Protesters Fill Hong Kong Streets as Reform Deadline Looms

PHOTO: Student activists sleep on a road, many under the shade of umbrellas, near the government headquarters where pro-democracy activists have gathered and made camp, Sept. 30, 2014, in Hong Kong.Wong Maye-E/AP Photo
Student activists sleep on a road, many under the shade of umbrellas, near the government headquarters where pro-democracy activists have gathered and made camp, Sept. 30, 2014, in Hong Kong.

Pro-democracy protesters filled the streets of Hong Kong today, one day before a deadline for governmental reform.

The Occupy Central movement says it set an Oct. 1 deadline for the city’s unpopular Chief Executive Leung Chun-ying to meet their demands for genuine democracy and for him to step down as leader of Hong Kong. The deadline was established in recent days, a means to elicit a government response.

Wednesday marks the 65th anniversary of the establishment of the People’s Republic of China.

PHOTO: A student protester rests next to a defaced cut-out of Hong Kongs Chief Executive Leung Chun-ying at one of their protest sites around the government headquarters, Sept. 30, 2014, in Hong Kong.Wong Maye-E/AP Photo
A student protester rests next to a defaced cut-out of Hong Kong's Chief Executive Leung Chun-ying at one of their protest sites around the government headquarters, Sept. 30, 2014, in Hong Kong.

Occupy Central, a campaign advocating a free, independent voting process, accused the government of employing delay tactics, “clearly a disregard for public opinion,” according to a statement posted on the group’s website.

Activists, many of them students, have been camped out since late Friday, demanding that Beijing grant democratic reforms to the former British colony.

The activists have been dubbed the “umbrella revolution” by some because the crowds have used umbrellas to not only block the sun, but also to stop the police from hitting them with pepper spray.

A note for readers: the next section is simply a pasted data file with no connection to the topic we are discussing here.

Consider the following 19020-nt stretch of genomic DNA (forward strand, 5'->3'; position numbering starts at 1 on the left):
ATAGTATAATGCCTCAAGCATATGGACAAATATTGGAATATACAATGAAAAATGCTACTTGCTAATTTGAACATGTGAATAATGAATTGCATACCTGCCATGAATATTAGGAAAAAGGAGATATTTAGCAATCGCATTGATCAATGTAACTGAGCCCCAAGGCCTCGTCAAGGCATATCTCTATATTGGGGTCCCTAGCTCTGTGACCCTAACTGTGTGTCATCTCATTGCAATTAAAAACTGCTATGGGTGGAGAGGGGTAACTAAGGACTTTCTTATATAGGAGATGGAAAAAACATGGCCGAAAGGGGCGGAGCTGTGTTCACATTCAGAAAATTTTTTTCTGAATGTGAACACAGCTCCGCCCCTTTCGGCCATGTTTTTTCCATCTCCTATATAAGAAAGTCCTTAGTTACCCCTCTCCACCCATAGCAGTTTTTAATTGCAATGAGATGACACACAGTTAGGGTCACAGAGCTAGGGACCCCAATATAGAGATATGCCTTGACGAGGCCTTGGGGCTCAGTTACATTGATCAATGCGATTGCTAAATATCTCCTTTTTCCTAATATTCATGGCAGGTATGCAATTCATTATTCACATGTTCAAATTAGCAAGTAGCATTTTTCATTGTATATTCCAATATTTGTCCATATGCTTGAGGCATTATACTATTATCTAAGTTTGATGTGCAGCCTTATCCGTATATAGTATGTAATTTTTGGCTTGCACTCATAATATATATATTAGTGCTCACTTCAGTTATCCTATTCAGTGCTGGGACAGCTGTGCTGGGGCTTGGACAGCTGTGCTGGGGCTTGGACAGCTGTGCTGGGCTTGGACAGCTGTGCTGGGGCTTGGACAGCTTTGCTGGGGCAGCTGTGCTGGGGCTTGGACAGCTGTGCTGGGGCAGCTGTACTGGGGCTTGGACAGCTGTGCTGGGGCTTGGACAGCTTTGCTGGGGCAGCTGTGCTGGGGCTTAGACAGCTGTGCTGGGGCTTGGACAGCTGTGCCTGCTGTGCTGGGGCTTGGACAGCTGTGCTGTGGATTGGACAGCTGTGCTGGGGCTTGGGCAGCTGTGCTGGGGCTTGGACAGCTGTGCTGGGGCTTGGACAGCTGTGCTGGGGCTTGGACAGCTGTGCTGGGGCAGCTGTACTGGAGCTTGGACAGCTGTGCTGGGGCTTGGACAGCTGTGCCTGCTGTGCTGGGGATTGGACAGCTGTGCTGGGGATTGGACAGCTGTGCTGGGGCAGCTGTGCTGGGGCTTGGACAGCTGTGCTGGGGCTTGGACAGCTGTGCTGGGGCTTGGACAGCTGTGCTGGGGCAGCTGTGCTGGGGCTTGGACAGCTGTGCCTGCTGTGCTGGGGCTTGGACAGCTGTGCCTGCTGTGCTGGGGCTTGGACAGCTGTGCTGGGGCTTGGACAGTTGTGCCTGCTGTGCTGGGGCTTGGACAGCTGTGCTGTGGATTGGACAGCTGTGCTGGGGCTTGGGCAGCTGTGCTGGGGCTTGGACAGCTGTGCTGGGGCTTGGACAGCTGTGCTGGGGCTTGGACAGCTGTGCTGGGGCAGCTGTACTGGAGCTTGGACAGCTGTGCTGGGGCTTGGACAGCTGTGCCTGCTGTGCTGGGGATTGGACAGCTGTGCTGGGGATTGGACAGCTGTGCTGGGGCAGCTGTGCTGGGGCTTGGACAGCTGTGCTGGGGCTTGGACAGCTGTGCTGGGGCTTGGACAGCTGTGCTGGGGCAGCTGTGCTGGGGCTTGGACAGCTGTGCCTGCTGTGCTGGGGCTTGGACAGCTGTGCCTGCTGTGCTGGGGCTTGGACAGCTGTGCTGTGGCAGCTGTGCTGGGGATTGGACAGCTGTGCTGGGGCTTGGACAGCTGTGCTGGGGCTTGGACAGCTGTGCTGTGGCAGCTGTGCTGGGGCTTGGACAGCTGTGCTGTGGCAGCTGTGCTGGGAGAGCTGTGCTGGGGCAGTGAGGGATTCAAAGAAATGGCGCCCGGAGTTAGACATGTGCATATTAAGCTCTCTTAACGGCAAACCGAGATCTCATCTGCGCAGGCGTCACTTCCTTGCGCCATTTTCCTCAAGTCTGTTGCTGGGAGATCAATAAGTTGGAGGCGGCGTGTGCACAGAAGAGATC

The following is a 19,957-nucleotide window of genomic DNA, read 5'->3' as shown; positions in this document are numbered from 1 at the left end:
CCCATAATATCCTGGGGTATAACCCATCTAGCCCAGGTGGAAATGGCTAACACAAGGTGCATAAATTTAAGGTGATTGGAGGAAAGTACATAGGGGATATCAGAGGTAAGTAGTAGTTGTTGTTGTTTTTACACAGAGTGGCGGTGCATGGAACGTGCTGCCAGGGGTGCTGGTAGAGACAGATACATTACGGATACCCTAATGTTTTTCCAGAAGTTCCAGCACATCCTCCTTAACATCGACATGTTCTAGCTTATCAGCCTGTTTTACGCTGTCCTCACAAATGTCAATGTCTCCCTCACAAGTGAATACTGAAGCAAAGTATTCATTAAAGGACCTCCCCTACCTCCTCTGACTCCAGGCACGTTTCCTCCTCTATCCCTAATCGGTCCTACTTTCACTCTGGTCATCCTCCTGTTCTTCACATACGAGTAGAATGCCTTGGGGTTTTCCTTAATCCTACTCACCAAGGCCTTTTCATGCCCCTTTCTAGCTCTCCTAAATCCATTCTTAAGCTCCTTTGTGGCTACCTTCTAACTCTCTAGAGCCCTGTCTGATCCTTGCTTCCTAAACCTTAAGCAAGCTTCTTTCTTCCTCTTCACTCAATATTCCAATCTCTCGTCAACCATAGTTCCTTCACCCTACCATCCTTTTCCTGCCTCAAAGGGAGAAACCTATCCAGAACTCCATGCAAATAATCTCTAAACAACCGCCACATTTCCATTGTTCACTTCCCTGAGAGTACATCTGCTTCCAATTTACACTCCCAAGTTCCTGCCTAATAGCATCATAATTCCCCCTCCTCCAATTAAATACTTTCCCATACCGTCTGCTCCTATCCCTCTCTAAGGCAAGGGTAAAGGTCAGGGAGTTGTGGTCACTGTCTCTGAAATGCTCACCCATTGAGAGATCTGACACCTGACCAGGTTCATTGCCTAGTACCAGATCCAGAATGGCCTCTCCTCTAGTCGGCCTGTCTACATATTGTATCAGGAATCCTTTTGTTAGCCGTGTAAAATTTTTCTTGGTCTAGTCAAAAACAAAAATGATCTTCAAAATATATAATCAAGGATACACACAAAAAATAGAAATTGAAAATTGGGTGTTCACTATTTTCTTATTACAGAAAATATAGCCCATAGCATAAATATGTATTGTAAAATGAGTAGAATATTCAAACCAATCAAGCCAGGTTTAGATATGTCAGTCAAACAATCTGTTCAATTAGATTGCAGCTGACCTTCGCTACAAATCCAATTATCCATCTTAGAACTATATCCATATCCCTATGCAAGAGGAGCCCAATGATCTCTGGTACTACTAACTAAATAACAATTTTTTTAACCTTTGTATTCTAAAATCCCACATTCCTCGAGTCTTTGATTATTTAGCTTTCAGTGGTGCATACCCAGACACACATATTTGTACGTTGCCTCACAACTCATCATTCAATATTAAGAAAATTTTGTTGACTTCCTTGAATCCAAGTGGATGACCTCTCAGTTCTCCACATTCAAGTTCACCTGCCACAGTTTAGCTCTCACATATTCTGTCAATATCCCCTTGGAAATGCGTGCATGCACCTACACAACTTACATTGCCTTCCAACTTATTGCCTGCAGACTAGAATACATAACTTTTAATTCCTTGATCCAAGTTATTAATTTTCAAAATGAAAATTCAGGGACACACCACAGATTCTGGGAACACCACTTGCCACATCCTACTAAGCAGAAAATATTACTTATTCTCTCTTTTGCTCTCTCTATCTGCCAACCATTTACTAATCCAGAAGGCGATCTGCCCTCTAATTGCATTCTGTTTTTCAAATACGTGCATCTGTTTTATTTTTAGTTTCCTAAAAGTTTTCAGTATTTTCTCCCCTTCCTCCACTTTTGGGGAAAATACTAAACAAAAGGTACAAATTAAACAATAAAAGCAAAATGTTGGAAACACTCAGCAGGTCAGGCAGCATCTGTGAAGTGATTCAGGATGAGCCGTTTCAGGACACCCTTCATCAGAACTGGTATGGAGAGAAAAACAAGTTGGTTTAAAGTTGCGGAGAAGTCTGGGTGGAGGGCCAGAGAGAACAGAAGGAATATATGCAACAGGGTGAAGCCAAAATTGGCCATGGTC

PHOTO: Student activists sleep on a road near the government headquarters where pro-democracy activists have gathered and made camp, Sept. 30, 2014, in Hong Kong.Wong Maye-E/AP Photo
Student activists sleep on a road near the government headquarters where pro-democracy activists have gathered and made camp, Sept. 30, 2014, in Hong Kong.

Monday marked a relatively peaceful night. A group of musicians entertained crowds with a rendition of “Do You Hear the People Sing” from the musical Les Miserables.

The activists also staged a “mobile light” vigil, waving their glowing cellphones as the protests stretched into the fourth day.

Activists remained in the streets Tuesday, some catching naps wherever they could find them.

PHOTO: A pro-democracy activist sleeps on the sidewalk after an overnight protest, Sept. 30, 2014, in Hong Kong.Wong Maye-E/AP Photo
A pro-democracy activist sleeps on the sidewalk after an overnight protest, Sept. 30, 2014, in Hong Kong.

Vivian Lo and Ka Sing Fung, 30, posed for photographs in front of the protest site after marrying.

PHOTO: Newly married couple Vivian Lo and Ka Sing Fung, both 30 years old from Hong Kong, pose for their personal photographer, in front of the protest site of pro-democracy activists, Sept. 30, 2014, in Hong Kong.Wong Maye-E/AP Photo
Newly married couple Vivian Lo and Ka Sing Fung, both 30 years old from Hong Kong, pose for their personal photographer, in front of the protest site of pro-democracy activists, Sept. 30, 2014, in Hong Kong.

China's National Day should bring even larger crowds flooding the streets Wednesday. The government said it was canceling a fireworks display planned to celebrate the National Day, a decision criticized by Occupy Central.

“The government's decision to cancel the firework display on the national day and postpone the consultation on constitutional reform is just aiming to avoid further deterioration in governance and intensification of social conflicts,” the group wrote online.

The Associated Press contributed to this report.